THE NATURE AND SCOPES OF ECONOMICS

Economics has very many definitions. It is sometimes said that there are as many definitions of economics as there are economists. The reason for this seems to be that economists see the subject from different points of view. They may be interested in different aspects of economics such as, Monetary Economics, industrial economics, business economics , welfare economics, economics of international relations, e.t.c. They therefore define economics to reflect their interest. There is no definition of economics which is all-embracing.

Economics could also be influenced by the conditions prevailing at the time of writing. For example, an economist writing during a period of economic recession may include aspects of it in his definition of economics. He could say, for instance, that ‘economics deals with the ways by which an ailing economy could be revitalised through a judicious use of scarce resources’.

Below are some definitions of economics given by some economists. The earliest definitions were in terms of wealth or material welfare.

1. Adam Smith

He is regarded as the father of economics, for he laid the foundation of economics as a discipline. He saw his work as ‘ an inquiry into the nature and causes of the wealth of nations’.

Smith was interested in the wealth aspect of political economics. His main interest was to investigate the reasons for the disparity between countries in terms of wealth. Why are some countries poor and underdeveloped while others are rich or developed?

2. J. S. Mill

He defined economics as ‘ the practical science of production and dis tribution of wealth’. Mill was interested in what determines the amount of wealth possessed by an individual or how wealth is produced and shared out among the various members of society.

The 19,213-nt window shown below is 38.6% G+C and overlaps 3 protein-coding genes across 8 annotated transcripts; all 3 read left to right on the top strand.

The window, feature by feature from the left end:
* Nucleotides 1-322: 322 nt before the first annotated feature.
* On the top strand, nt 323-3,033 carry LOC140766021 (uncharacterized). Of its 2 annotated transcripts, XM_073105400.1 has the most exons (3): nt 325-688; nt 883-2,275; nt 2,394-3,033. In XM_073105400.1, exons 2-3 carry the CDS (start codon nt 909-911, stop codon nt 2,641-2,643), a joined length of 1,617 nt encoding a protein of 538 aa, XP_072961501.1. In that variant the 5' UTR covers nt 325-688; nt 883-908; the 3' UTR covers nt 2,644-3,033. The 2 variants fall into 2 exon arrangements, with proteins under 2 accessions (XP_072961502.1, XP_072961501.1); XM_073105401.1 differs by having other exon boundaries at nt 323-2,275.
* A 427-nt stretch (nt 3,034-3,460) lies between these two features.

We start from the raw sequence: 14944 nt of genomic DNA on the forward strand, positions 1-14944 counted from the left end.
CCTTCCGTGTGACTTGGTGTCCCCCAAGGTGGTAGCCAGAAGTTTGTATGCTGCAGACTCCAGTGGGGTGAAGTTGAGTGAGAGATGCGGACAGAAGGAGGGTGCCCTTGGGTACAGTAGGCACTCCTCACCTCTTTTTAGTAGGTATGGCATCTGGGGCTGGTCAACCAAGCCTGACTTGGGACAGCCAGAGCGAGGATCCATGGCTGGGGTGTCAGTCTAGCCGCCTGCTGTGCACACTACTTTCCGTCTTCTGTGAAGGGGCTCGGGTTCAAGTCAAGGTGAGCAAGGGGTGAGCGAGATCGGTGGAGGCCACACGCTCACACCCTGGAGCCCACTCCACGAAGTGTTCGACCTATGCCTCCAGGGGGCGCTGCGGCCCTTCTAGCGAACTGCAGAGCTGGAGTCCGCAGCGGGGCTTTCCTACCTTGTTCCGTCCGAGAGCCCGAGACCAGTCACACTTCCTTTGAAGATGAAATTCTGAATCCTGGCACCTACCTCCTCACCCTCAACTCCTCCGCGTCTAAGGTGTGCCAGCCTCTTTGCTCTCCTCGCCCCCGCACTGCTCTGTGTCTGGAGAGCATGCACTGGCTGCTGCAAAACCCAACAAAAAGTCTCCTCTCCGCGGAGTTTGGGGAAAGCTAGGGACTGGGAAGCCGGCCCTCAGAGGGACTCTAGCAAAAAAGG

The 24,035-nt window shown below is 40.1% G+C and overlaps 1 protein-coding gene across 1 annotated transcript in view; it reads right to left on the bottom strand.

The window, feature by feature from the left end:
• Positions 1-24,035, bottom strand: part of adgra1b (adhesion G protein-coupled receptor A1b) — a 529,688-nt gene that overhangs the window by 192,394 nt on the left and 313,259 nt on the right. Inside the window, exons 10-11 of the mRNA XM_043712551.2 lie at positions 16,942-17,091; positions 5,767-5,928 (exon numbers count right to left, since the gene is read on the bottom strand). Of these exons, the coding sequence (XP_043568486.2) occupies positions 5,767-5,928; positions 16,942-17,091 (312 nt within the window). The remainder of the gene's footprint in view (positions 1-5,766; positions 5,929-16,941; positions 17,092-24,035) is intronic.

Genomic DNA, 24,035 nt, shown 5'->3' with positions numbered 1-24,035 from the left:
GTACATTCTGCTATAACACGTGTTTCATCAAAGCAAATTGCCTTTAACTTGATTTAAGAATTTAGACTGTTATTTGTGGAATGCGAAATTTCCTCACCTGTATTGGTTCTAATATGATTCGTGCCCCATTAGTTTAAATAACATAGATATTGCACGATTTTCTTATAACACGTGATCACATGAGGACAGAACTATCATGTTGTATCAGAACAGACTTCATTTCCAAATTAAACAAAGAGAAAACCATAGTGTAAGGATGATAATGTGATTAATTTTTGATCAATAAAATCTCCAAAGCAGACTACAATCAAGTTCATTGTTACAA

3. Davenport

He defined economics as the science that treats phenomena from the standpoint of price. He was interested in exchange. To him, anything that has money value (or exchange value) should come within the framework of economics.

4. A. C. Pigou

According to him economics is the science of material welfare. He is interested in consumption which is an aspect of welfare economics. To him, economics should concern itself with how to increase the material well-being (or standard of living) of man by increasing total production.

5. Alfred Marshal

He links wealth with the welfare of man. He looked at economics as the study of mankind in the ordinary business of life. To him, then, economics becomes the study of wealth on one side and on the more important side a part of the study of man ( while he is engaged in his daily economic activities). He argues that the accumulation of wealth is aimed at improving the welfare of man.

6. Professor Lionel Robbins

He defines economics as the science which studies human behaviour as a relationship between ends and scarce means which have alternative uses.

Robbins’ definition is the most widely accepted definition of economics. It is analytical, and is the most scientific and most embracing. Briefly stated, it shows that:

i. Economics is a social science since it studies human behaviour.

ii. Human wants are unlimited.

iii. There are limited resources with which to satisfy the unlimited wants.

iv. Scarce resources are capable of being put to alternative uses. The more the individual, the firm or the government allocates resources to one use, the less the resources available for other uses.

This definition of economics given by Robbins is concern with scarcity and choice which are fundamental problems in the daily economic activities of man.

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